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ATGAM® (lymphocyte immune globulin, anti-thymocyte globulin [equine]) Warnings and Precautions

5 WARNINGS AND PRECAUTIONS

5.1 Hypersensitivity

Serious immune-mediated reactions have been reported with the use of ATGAM. Clinical signs associated with anaphylaxis, other infusion associated reactions, and serum sickness have been reported.

Discontinue ATGAM if anaphylaxis occurs. A systemic reaction such as a generalized rash, tachycardia, dyspnea, hypotension, or anaphylaxis precludes any additional administration of ATGAM.

Skin Testing

To identify those at greatest risk of systemic anaphylaxis, skin testing potential recipients is strongly recommended before commencing treatment. A conservative, conventional approach would first employ epicutaneous (prick) testing with undiluted ATGAM. If the subject does not show a wheal ten minutes after pricking, proceed to intradermal testing with 0.02 mL of a 1:1000 v/v (volume/volume) saline dilution of ATGAM with a separate saline control injection of similar volume. Read the result at 10 minutes: a wheal at the ATGAM site 3 or more mm larger in diameter than that at the saline control site (or a positive prick test) suggests clinical sensitivity and an increased possibility of a systemic allergic reaction should the drug be dosed intravenously.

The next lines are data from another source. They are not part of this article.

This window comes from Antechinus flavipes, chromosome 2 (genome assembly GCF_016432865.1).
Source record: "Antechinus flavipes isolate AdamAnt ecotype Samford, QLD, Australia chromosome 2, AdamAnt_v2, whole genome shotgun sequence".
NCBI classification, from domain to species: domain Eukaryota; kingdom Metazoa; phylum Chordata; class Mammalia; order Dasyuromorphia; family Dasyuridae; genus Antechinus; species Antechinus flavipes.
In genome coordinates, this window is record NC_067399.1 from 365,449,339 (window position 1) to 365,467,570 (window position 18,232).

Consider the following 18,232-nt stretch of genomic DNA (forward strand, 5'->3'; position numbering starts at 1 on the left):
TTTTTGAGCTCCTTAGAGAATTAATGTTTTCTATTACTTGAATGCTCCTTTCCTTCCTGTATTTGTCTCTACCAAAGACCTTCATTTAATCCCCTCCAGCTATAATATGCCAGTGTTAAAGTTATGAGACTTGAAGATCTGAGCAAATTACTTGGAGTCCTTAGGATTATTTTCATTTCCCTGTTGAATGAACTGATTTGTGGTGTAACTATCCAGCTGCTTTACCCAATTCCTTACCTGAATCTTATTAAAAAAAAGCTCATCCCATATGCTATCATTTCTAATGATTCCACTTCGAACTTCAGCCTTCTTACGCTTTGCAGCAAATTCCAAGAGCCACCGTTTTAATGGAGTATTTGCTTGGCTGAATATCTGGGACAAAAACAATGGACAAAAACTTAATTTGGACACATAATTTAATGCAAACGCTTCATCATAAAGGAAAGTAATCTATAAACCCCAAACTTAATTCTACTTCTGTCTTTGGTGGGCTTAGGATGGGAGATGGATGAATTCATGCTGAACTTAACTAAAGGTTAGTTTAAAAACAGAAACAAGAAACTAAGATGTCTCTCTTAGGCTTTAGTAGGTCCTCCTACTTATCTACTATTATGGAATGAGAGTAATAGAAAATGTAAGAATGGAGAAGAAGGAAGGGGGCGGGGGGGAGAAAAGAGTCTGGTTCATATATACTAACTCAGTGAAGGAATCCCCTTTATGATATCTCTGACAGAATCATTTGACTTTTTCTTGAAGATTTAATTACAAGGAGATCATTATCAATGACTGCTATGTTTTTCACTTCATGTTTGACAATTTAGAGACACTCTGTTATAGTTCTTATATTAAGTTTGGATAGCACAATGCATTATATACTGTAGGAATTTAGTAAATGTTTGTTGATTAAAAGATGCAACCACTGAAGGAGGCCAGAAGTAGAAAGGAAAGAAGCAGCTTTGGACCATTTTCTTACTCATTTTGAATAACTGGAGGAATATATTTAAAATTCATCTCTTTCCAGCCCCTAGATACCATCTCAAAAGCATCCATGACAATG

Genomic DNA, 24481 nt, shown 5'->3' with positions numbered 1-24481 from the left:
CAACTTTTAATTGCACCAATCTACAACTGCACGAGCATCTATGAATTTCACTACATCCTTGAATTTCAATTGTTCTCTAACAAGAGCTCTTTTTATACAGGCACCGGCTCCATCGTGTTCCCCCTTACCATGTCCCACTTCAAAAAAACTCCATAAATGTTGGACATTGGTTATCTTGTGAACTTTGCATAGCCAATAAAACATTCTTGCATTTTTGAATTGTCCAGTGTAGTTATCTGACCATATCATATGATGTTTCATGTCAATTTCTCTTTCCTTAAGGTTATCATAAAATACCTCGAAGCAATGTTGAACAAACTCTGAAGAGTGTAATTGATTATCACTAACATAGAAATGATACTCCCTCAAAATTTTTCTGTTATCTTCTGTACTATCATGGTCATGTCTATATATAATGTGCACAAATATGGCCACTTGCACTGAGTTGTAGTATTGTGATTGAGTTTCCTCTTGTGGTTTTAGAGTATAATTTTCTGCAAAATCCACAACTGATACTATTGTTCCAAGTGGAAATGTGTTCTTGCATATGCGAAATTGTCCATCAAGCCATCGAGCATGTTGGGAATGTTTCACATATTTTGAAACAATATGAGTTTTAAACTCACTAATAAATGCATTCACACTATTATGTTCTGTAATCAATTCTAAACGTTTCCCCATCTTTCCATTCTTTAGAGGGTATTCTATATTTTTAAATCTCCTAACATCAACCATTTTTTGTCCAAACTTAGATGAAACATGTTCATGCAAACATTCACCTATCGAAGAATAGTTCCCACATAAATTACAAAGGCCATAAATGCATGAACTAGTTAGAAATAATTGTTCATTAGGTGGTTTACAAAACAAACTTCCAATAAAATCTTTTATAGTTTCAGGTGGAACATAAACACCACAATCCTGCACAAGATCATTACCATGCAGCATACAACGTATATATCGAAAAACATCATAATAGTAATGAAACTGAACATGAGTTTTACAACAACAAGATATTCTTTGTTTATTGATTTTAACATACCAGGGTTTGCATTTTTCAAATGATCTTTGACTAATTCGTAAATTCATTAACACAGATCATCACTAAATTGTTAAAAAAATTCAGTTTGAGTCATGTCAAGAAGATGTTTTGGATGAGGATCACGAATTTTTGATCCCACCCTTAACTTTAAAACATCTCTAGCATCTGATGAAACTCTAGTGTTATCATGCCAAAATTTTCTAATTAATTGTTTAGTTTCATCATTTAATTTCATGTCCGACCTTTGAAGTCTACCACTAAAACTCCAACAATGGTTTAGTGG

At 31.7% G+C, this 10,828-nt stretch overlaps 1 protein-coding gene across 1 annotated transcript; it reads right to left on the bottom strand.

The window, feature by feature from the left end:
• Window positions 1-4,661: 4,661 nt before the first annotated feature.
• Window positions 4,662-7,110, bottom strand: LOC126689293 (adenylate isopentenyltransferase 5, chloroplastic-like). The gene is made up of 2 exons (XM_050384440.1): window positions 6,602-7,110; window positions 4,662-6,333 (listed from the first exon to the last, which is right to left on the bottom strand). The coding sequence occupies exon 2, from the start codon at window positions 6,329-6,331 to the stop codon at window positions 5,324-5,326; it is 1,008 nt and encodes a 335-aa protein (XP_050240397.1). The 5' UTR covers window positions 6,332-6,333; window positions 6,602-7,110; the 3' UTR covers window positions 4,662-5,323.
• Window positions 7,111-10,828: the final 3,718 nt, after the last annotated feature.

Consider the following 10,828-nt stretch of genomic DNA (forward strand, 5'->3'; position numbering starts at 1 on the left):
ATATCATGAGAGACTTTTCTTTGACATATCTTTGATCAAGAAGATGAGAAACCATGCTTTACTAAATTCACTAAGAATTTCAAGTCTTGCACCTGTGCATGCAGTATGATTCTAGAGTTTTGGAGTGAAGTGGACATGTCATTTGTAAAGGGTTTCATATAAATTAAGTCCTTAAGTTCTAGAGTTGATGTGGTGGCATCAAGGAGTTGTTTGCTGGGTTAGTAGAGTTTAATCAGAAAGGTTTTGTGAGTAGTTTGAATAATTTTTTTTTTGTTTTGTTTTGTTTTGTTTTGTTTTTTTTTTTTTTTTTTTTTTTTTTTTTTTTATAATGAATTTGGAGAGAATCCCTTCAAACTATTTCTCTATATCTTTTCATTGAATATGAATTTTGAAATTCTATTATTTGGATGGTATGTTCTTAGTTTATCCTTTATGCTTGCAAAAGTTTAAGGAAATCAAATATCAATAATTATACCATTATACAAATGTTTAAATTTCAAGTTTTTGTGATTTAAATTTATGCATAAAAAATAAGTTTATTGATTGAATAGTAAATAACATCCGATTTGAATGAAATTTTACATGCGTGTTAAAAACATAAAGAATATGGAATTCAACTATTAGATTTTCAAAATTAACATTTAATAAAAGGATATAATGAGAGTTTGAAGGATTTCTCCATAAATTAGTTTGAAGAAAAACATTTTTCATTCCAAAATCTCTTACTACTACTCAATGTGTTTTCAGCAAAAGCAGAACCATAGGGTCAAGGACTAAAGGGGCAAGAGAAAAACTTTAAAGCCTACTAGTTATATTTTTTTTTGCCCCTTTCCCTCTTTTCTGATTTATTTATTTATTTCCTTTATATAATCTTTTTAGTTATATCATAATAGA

The predictive value of this test has not been proven clinically. Allergic reactions such as anaphylaxis have occurred in patients whose skin test is negative. Also, skin testing done as described above will not predict for later development of serum sickness. In the presence of a locally positive skin test to ATGAM, serious consideration to alternative forms of therapy should be given. The risk to benefit ratio must be weighed. If therapy with ATGAM is deemed appropriate following a locally positive skin test, treatment should be administered in a setting where intensive life support facilities are immediately available and a physician familiar with the treatment of potentially life threatening allergic reactions is in attendance.

5.2 Transmissible Infectious Agents

Because ATGAM is made from equine and human blood components, it may carry a risk of transmitting infectious agents, e.g., viruses, and, theoretically, the Creutzfeldt-Jakob disease (CJD) agent.

No cases of transmission of viral diseases or CJD have been associated with the use of ATGAM.

All infections suspected by a physician possibly to have been transmitted by this product should be reported by the physician or other healthcare provider to Pfizer, Inc. at 1-800-438-1985.

Monitor patients for concurrent infection. Some studies have suggested an increase in the incidence of cytomegalovirus infection in patients receiving ATGAM.

5.3 Immunizations

Do not administer live vaccines to patients about to receive, receiving, or after treatment with ATGAM. Concomitant administration of ATGAM with live virus vaccines carries a potential of uncontrolled viral replication in the immunosuppressed patient. There is insufficient information to fully define the extent of the risk, or the period of time during which the risk exists. If administered, live viruses may interfere with ATGAM treatment.

5.4 Hepatic and Renal Function Tests

In patients with aplastic anemia and other hematologic abnormalities who have received ATGAM, abnormal tests of liver function (SGOT, SGPT, alkaline phosphatase) and renal function (serum creatinine) have been observed.

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